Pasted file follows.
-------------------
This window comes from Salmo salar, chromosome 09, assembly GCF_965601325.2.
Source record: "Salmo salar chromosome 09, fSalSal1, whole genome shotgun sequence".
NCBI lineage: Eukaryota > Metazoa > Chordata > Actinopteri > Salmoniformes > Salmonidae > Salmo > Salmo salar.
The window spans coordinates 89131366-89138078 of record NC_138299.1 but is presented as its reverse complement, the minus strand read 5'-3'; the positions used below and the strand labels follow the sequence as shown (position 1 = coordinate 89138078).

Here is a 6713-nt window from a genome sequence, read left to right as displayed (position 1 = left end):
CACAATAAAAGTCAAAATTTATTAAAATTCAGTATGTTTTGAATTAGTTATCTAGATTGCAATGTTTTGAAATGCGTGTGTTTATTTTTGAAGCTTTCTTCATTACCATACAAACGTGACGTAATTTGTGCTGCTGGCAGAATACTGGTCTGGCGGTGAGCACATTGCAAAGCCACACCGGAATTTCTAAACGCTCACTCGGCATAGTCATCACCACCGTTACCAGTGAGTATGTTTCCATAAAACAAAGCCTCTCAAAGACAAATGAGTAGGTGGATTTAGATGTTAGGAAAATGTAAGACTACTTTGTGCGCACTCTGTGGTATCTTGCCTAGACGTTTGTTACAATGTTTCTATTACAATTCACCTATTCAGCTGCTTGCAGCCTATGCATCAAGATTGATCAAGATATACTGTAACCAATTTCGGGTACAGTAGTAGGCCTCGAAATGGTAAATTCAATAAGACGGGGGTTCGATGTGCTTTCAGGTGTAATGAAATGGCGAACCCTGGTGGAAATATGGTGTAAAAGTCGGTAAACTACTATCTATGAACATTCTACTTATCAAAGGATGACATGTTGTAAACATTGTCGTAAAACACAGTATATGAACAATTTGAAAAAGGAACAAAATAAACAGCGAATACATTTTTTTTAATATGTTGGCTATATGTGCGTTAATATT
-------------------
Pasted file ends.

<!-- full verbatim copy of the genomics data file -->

This window comes from Salmo salar, chromosome 09, assembly GCF_965601325.2.
Source record: "Salmo salar chromosome 09, fSalSal1, whole genome shotgun sequence".
NCBI lineage: Eukaryota > Metazoa > Chordata > Actinopteri > Salmoniformes > Salmonidae > Salmo > Salmo salar.
The window spans coordinates 89131366-89138078 of record NC_138299.1 but is presented as its reverse complement, the minus strand read 5'-3'; the positions used below and the strand labels follow the sequence as shown (position 1 = coordinate 89138078).

Here is a 6713-nt window from a genome sequence, read left to right as displayed (position 1 = left end):
CACAATAAAAGTCAAAATTTATTAAAATTCAGTATGTTTTGAATTAGTTATCTAGATTGCAATGTTTTGAAATGCGTGTGTTTATTTTTGAAGCTTTCTTCATTACCATACAAACGTGACGTAATTTGTGCTGCTGGCAGAATACTGGTCTGGCGGTGAGCACATTGCAAAGCCACACCGGAATTTCTAAACGCTCACTCGGCATAGTCATCACCACCGTTACCAGTGAGTATGTTTCCATAAAACAAAGCCTCTCAAAGACAAATGAGTAGGTGGATTTAGATGTTAGGAAAATGTAAGACTACTTTGTGCGCACTCTGTGGTATCTTGCCTAGACGTTTGTTACAATGTTTCTATTACAATTCACCTATTCAGCTGCTTGCAGCCTATGCATCAAGATTGATCAAGATATACTGTAACCAATTTCGGGTACAGTAGTAGGCCTCGAAATGGTAAATTCAATAAGACGGGGGTTCGATGTGCTTTCAGGTGTAATGAAATGGCGAACCCTGGTGGAAATATGGTGTAAAAGTCGGTAAACTACTATCTATGAACATTCTACTTATCAAAGGATGACATGTTGTAAACATTGTCGTAAAACACAGTATATGAACAATTTGAAAAAGGAACAAAATAAACAGCGAATACATTTTTTTTAATATGTTGGCTATATGTGCGTTAATATT